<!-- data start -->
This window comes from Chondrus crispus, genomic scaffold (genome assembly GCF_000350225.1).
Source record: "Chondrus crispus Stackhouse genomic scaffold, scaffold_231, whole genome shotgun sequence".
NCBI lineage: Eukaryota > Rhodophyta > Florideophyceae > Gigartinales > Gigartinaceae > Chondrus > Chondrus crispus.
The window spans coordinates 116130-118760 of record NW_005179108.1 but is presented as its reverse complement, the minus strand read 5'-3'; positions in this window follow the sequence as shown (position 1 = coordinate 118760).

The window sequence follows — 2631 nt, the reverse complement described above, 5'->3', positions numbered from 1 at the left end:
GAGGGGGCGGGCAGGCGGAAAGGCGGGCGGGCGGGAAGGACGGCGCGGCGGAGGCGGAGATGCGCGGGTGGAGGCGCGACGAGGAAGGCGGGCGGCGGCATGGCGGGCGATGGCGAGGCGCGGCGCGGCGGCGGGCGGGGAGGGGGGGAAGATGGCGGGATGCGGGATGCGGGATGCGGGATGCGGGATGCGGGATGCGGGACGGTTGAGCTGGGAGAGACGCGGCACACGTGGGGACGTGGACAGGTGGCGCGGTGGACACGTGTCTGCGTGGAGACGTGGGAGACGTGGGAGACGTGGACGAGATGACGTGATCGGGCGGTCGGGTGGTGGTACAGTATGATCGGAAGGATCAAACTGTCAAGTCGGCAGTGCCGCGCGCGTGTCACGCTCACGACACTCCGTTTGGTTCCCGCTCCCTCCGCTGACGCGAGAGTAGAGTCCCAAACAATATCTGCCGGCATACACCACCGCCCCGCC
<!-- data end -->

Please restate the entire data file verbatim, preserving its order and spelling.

This window comes from Chondrus crispus, genomic scaffold (genome assembly GCF_000350225.1).
Source record: "Chondrus crispus Stackhouse genomic scaffold, scaffold_231, whole genome shotgun sequence".
NCBI lineage: Eukaryota > Rhodophyta > Florideophyceae > Gigartinales > Gigartinaceae > Chondrus > Chondrus crispus.
The window spans coordinates 116130-118760 of record NW_005179108.1 but is presented as its reverse complement, the minus strand read 5'-3'; positions in this window follow the sequence as shown (position 1 = coordinate 118760).

The window sequence follows — 2631 nt, the reverse complement described above, 5'->3', positions numbered from 1 at the left end:
GAGGGGGCGGGCAGGCGGAAAGGCGGGCGGGCGGGAAGGACGGCGCGGCGGAGGCGGAGATGCGCGGGTGGAGGCGCGACGAGGAAGGCGGGCGGCGGCATGGCGGGCGATGGCGAGGCGCGGCGCGGCGGCGGGCGGGGAGGGGGGGAAGATGGCGGGATGCGGGATGCGGGATGCGGGATGCGGGATGCGGGATGCGGGACGGTTGAGCTGGGAGAGACGCGGCACACGTGGGGACGTGGACAGGTGGCGCGGTGGACACGTGTCTGCGTGGAGACGTGGGAGACGTGGGAGACGTGGACGAGATGACGTGATCGGGCGGTCGGGTGGTGGTACAGTATGATCGGAAGGATCAAACTGTCAAGTCGGCAGTGCCGCGCGCGTGTCACGCTCACGACACTCCGTTTGGTTCCCGCTCCCTCCGCTGACGCGAGAGTAGAGTCCCAAACAATATCTGCCGGCATACACCACCGCCCCGCC